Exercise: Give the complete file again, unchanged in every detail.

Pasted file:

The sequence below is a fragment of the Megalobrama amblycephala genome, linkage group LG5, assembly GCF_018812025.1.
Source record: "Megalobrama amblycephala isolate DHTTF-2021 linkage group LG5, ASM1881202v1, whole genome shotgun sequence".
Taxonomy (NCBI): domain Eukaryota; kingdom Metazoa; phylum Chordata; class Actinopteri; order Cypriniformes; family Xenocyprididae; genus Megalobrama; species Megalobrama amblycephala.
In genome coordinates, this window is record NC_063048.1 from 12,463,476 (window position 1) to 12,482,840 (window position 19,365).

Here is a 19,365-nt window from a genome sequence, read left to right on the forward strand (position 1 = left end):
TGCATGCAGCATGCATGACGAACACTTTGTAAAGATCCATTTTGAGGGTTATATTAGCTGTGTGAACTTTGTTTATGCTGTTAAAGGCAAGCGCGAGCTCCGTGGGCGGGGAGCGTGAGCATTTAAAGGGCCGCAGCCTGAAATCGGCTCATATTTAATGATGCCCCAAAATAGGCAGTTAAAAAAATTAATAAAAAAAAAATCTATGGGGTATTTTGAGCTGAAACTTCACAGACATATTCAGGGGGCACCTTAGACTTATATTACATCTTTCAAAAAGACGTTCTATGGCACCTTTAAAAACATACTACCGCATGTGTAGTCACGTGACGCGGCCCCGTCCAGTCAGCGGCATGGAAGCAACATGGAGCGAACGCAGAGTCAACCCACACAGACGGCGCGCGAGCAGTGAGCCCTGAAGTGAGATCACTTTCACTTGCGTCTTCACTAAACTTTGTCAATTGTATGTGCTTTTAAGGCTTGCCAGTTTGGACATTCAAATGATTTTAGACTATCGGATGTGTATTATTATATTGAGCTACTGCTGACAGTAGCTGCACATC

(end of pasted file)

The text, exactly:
The sequence below is a fragment of the Megalobrama amblycephala genome, linkage group LG5, assembly GCF_018812025.1.
Source record: "Megalobrama amblycephala isolate DHTTF-2021 linkage group LG5, ASM1881202v1, whole genome shotgun sequence".
Taxonomy (NCBI): domain Eukaryota; kingdom Metazoa; phylum Chordata; class Actinopteri; order Cypriniformes; family Xenocyprididae; genus Megalobrama; species Megalobrama amblycephala.
In genome coordinates, this window is record NC_063048.1 from 12,463,476 (window position 1) to 12,482,840 (window position 19,365).

Here is a 19,365-nt window from a genome sequence, read left to right on the forward strand (position 1 = left end):
TGCATGCAGCATGCATGACGAACACTTTGTAAAGATCCATTTTGAGGGTTATATTAGCTGTGTGAACTTTGTTTATGCTGTTAAAGGCAAGCGCGAGCTCCGTGGGCGGGGAGCGTGAGCATTTAAAGGGCCGCAGCCTGAAATCGGCTCATATTTAATGATGCCCCAAAATAGGCAGTTAAAAAAATTAATAAAAAAAAAATCTATGGGGTATTTTGAGCTGAAACTTCACAGACATATTCAGGGGGCACCTTAGACTTATATTACATCTTTCAAAAAGACGTTCTATGGCACCTTTAAAAACATACTACCGCATGTGTAGTCACGTGACGCGGCCCCGTCCAGTCAGCGGCATGGAAGCAACATGGAGCGAACGCAGAGTCAACCCACACAGACGGCGCGCGAGCAGTGAGCCCTGAAGTGAGATCACTTTCACTTGCGTCTTCACTAAACTTTGTCAATTGTATGTGCTTTTAAGGCTTGCCAGTTTGGACATTCAAATGATTTTAGACTATCGGATGTGTATTATTATATTGAGCTACTGCTGACAGTAGCTGCACATC